Rapid diagnosis of tuberculous pleuritis by real-time PCR

Abstract number: 1733_1483

Baba K., Pathak S., Sviland L., Dyrhol-Riise A.M., Langeland N., Hoosen A.A., Asjø B., Mustafa T.

Tuberculosis is a public health problem. The hallmark of tuberculosis control is prompt diagnosis and treatment. This is even more important in suspected tuberculosis pleuritis (TP) for which accurate diagnosis is very crucial since delay in chemotherapeutic intervention is associated with poor prognosis. Diagnosis of TP requires microscopy and culture both of which has limitation, microscopy is not sensitive and culture takes time. The nested PCR (N-PCR) is used to detect M. tuberculosis complex organisms and genus specific real time PCR is used for detection of a broader spectrum of mycobacteria since atypical mycobacteria is common in HIV-TB coinfected patients. The real-time PCR (RT-PCR) has the advantage of not being prone to contamination and quicker because it does not require post amplification detection.

The aim of this study was to assess the diagnostic potential of nested PCR of the IS6110 gene to detect M. tuberculosis complex organisms and of RT-PCR for genus specific hsp65 detection in the diagnosis of TP.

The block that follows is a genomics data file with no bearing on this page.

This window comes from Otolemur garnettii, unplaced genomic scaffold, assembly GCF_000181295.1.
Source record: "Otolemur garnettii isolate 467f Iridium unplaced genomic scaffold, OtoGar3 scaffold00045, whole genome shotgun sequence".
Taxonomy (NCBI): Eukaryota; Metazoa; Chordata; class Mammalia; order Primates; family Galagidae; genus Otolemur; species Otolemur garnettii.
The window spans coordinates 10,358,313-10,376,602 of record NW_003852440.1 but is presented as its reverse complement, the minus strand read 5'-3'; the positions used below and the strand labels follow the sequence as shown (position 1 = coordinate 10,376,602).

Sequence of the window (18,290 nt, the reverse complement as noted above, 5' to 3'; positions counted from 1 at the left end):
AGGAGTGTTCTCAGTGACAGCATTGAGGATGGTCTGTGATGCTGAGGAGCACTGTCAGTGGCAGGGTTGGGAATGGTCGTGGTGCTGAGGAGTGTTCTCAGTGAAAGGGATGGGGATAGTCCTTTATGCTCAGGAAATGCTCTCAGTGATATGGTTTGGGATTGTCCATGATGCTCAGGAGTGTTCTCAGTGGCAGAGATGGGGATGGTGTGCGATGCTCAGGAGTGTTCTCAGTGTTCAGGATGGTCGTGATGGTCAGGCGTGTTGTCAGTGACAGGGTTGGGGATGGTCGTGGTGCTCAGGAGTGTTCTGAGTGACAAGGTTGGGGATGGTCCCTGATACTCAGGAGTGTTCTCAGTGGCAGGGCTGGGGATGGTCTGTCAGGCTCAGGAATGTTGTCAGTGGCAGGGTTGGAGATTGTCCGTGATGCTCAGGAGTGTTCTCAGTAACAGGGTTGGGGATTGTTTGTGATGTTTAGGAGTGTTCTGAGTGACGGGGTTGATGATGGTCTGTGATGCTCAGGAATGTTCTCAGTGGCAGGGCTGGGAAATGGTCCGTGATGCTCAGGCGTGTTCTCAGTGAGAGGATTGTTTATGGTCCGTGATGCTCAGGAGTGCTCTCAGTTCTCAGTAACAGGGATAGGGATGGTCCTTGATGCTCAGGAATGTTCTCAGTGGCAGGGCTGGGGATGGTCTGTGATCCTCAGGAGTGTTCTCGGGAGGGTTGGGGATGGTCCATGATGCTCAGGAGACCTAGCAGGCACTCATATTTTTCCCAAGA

Thirty-six paraffin-embedded pleural tissue samples were taken from the archives of the department of Pathology Dr. George Mukhari Hospital/Medunsa Campus University of Limpopo Pretoria South Africa. Twenty-five biopsies were from patients with clinical TP, and 11 biopsies from cases with other diseases were used as controls.

Nested PCR was performed using the Mycobacterium tuberculosis complex specific IS6110 primer and real-time PCR was performed using the genus specific hsp65 primer (ABI 7500 RT-PCR system).

Sixteen samples were positive by N-PCR and 15/16 was positive by RT-PCR. Out of the 11 non-TB cases 2 were positive by both N-PCR and RT-PCR while additional 2 cases were positive by only RT-PCR. Using clinical diagnosis as gold standard the sensitivity of N-PCR and RT-PCR were 64% and 76% while specificity was 82% and 64%, respectively. The sensitivity of RT-PCR using N-PCR as gold standard was 94%.

This study showed that RT-PCR is equally sensitive to N-PCR in diagnosing TP. Its lower specificity might be due to presence of atypical mycobacteria. Therefore RT-PCR is highly sensitive, not prone to contamination, and its quicker turn around time will lead to rapid diagnosis of TP.

Session Details

Date: 31/03/2007
Time: 00:00-00:00
Session name: European Society of Clinical Microbiology and Infectious Diseases
Location: ICC, Munich, Germany
Presentation type:
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